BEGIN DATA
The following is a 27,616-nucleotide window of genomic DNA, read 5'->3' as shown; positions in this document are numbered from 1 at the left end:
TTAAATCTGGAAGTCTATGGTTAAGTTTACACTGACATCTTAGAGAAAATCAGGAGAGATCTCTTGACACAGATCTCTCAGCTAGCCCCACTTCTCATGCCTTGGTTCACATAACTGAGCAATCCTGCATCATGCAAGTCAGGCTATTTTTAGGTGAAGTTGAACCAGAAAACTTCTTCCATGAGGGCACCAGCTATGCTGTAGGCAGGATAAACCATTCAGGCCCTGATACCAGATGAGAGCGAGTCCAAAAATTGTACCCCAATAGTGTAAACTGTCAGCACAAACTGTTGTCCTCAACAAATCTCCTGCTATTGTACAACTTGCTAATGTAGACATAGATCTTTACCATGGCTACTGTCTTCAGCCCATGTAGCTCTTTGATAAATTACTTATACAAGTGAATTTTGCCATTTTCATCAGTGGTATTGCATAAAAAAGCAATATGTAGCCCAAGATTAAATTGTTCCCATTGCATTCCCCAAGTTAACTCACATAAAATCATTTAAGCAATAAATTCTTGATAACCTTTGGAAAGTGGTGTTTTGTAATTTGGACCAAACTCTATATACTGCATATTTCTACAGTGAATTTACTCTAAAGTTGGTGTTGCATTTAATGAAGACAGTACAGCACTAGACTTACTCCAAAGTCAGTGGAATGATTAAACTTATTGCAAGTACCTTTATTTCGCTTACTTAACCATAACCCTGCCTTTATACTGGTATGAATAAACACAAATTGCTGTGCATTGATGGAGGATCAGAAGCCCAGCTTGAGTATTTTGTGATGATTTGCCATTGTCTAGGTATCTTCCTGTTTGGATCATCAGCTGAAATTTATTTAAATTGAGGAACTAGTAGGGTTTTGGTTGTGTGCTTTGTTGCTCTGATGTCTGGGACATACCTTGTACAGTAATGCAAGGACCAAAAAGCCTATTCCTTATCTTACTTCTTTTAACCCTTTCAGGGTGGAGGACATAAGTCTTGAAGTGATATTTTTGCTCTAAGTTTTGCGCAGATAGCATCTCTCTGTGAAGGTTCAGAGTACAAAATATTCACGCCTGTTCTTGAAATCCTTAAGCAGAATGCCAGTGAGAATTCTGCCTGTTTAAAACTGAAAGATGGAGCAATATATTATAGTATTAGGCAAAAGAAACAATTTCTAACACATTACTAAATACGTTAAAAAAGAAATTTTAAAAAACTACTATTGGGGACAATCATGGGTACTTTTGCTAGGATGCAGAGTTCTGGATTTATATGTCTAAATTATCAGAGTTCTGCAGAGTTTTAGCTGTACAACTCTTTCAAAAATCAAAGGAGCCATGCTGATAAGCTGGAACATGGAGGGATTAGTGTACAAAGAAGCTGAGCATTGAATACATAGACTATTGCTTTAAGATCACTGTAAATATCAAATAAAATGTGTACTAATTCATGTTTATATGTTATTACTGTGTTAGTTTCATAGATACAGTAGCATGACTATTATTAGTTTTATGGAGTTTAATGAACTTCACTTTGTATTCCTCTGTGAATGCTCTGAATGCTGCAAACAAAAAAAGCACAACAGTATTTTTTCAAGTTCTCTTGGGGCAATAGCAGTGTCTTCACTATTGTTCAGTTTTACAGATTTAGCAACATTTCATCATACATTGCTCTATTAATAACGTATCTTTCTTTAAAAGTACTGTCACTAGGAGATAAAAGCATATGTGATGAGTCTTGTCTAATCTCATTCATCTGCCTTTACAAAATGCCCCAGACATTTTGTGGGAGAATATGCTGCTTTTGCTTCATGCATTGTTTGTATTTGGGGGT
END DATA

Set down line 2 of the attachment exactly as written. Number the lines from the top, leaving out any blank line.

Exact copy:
TTAAATCTGGAAGTCTATGGTTAAGTTTACACTGACATCTTAGAGAAAATCAGGAGAGATCTCTTGACACAGATCTCTCAGCTAGCCCCACTTCTCATGCCTTGGTTCACATAACTGAGCAATCCTGCATCATGCAAGTCAGGCTATTTTTAGGTGAAGTTGAACCAGAAAACTTCTTCCATGAGGGCACCAGCTATGCTGTAGGCAGGATAAACCATTCAGGCCCTGATACCAGATGAGAGCGAGTCCAAAAATTGTACCCCAATAGTGTAAACTGTCAGCACAAACTGTTGTCCTCAACAAATCTCCTGCTATTGTACAACTTGCTAATGTAGACATAGATCTTTACCATGGCTACTGTCTTCAGCCCATGTAGCTCTTTGATAAATTACTTATACAAGTGAATTTTGCCATTTTCATCAGTGGTATTGCATAAAAAAGCAATATGTAGCCCAAGATTAAATTGTTCCCATTGCATTCCCCAAGTTAACTCACATAAAATCATTTAAGCAATAAATTCTTGATAACCTTTGGAAAGTGGTGTTTTGTAATTTGGACCAAACTCTATATACTGCATATTTCTACAGTGAATTTACTCTAAAGTTGGTGTTGCATTTAATGAAGACAGTACAGCACTAGACTTACTCCAAAGTCAGTGGAATGATTAAACTTATTGCAAGTACCTTTATTTCGCTTACTTAACCATAACCCTGCCTTTATACTGGTATGAATAAACACAAATTGCTGTGCATTGATGGAGGATCAGAAGCCCAGCTTGAGTATTTTGTGATGATTTGCCATTGTCTAGGTATCTTCCTGTTTGGATCATCAGCTGAAATTTATTTAAATTGAGGAACTAGTAGGGTTTTGGTTGTGTGCTTTGTTGCTCTGATGTCTGGGACATACCTTGTACAGTAATGCAAGGACCAAAAAGCCTATTCCTTATCTTACTTCTTTTAACCCTTTCAGGGTGGAGGACATAAGTCTTGAAGTGATATTTTTGCTCTAAGTTTTGCGCAGATAGCATCTCTCTGTGAAGGTTCAGAGTACAAAATATTCACGCCTGTTCTTGAAATCCTTAAGCAGAATGCCAGTGAGAATTCTGCCTGTTTAAAACTGAAAGATGGAGCAATATATTATAGTATTAGGCAAAAGAAACAATTTCTAACACATTACTAAATACGTTAAAAAAGAAATTTTAAAAAACTACTATTGGGGACAATCATGGGTACTTTTGCTAGGATGCAGAGTTCTGGATTTATATGTCTAAATTATCAGAGTTCTGCAGAGTTTTAGCTGTACAACTCTTTCAAAAATCAAAGGAGCCATGCTGATAAGCTGGAACATGGAGGGATTAGTGTACAAAGAAGCTGAGCATTGAATACATAGACTATTGCTTTAAGATCACTGTAAATATCAAATAAAATGTGTACTAATTCATGTTTATATGTTATTACTGTGTTAGTTTCATAGATACAGTAGCATGACTATTATTAGTTTTATGGAGTTTAATGAACTTCACTTTGTATTCCTCTGTGAATGCTCTGAATGCTGCAAACAAAAAAAGCACAACAGTATTTTTTCAAGTTCTCTTGGGGCAATAGCAGTGTCTTCACTATTGTTCAGTTTTACAGATTTAGCAACATTTCATCATACATTGCTCTATTAATAACGTATCTTTCTTTAAAAGTACTGTCACTAGGAGATAAAAGCATATGTGATGAGTCTTGTCTAATCTCATTCATCTGCCTTTACAAAATGCCCCAGACATTTTGTGGGAGAATATGCTGCTTTTGCTTCATGCATTGTTTGTATTTGGGGGT